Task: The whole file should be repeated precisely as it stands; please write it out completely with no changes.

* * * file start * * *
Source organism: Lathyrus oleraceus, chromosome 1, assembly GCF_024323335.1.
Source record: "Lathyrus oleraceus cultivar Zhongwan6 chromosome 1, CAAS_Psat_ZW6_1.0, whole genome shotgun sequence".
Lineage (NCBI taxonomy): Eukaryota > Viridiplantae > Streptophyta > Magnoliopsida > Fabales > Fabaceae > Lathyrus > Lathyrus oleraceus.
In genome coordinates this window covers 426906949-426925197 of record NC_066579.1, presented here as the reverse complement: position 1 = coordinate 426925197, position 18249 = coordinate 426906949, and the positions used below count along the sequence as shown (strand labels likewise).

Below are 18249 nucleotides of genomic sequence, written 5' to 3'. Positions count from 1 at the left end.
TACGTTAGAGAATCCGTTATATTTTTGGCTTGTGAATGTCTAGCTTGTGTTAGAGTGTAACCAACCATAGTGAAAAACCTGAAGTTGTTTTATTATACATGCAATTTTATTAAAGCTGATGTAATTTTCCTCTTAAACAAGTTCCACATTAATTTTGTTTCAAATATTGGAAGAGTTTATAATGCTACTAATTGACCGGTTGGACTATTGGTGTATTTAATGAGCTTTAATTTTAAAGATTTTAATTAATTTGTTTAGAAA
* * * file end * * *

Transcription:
Source organism: Lathyrus oleraceus, chromosome 1, assembly GCF_024323335.1.
Source record: "Lathyrus oleraceus cultivar Zhongwan6 chromosome 1, CAAS_Psat_ZW6_1.0, whole genome shotgun sequence".
Lineage (NCBI taxonomy): Eukaryota > Viridiplantae > Streptophyta > Magnoliopsida > Fabales > Fabaceae > Lathyrus > Lathyrus oleraceus.
In genome coordinates this window covers 426906949-426925197 of record NC_066579.1, presented here as the reverse complement: position 1 = coordinate 426925197, position 18249 = coordinate 426906949, and the positions used below count along the sequence as shown (strand labels likewise).

Below are 18249 nucleotides of genomic sequence, written 5' to 3'. Positions count from 1 at the left end.
TACGTTAGAGAATCCGTTATATTTTTGGCTTGTGAATGTCTAGCTTGTGTTAGAGTGTAACCAACCATAGTGAAAAACCTGAAGTTGTTTTATTATACATGCAATTTTATTAAAGCTGATGTAATTTTCCTCTTAAACAAGTTCCACATTAATTTTGTTTCAAATATTGGAAGAGTTTATAATGCTACTAATTGACCGGTTGGACTATTGGTGTATTTAATGAGCTTTAATTTTAAAGATTTTAATTAATTTGTTTAGAAA